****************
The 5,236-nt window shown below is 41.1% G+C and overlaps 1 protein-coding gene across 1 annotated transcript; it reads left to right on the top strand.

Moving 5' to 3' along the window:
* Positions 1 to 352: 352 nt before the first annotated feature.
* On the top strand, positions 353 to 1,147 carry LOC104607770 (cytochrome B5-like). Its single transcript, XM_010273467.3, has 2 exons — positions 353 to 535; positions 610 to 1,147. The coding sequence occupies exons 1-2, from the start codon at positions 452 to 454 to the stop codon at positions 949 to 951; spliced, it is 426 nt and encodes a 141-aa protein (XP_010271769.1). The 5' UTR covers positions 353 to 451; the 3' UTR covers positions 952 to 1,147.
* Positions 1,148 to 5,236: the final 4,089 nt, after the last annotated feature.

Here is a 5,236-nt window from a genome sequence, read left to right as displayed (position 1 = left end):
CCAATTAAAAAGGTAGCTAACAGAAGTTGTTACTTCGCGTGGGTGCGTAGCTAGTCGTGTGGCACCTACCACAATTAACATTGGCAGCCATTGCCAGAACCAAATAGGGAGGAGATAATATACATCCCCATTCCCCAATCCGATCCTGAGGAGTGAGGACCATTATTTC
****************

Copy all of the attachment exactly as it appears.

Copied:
The 5,236-nt window shown below is 41.1% G+C and overlaps 1 protein-coding gene across 1 annotated transcript; it reads left to right on the top strand.

Moving 5' to 3' along the window:
* Positions 1 to 352: 352 nt before the first annotated feature.
* On the top strand, positions 353 to 1,147 carry LOC104607770 (cytochrome B5-like). Its single transcript, XM_010273467.3, has 2 exons — positions 353 to 535; positions 610 to 1,147. The coding sequence occupies exons 1-2, from the start codon at positions 452 to 454 to the stop codon at positions 949 to 951; spliced, it is 426 nt and encodes a 141-aa protein (XP_010271769.1). The 5' UTR covers positions 353 to 451; the 3' UTR covers positions 952 to 1,147.
* Positions 1,148 to 5,236: the final 4,089 nt, after the last annotated feature.

Here is a 5,236-nt window from a genome sequence, read left to right as displayed (position 1 = left end):
CCAATTAAAAAGGTAGCTAACAGAAGTTGTTACTTCGCGTGGGTGCGTAGCTAGTCGTGTGGCACCTACCACAATTAACATTGGCAGCCATTGCCAGAACCAAATAGGGAGGAGATAATATACATCCCCATTCCCCAATCCGATCCTGAGGAGTGAGGACCATTATTTC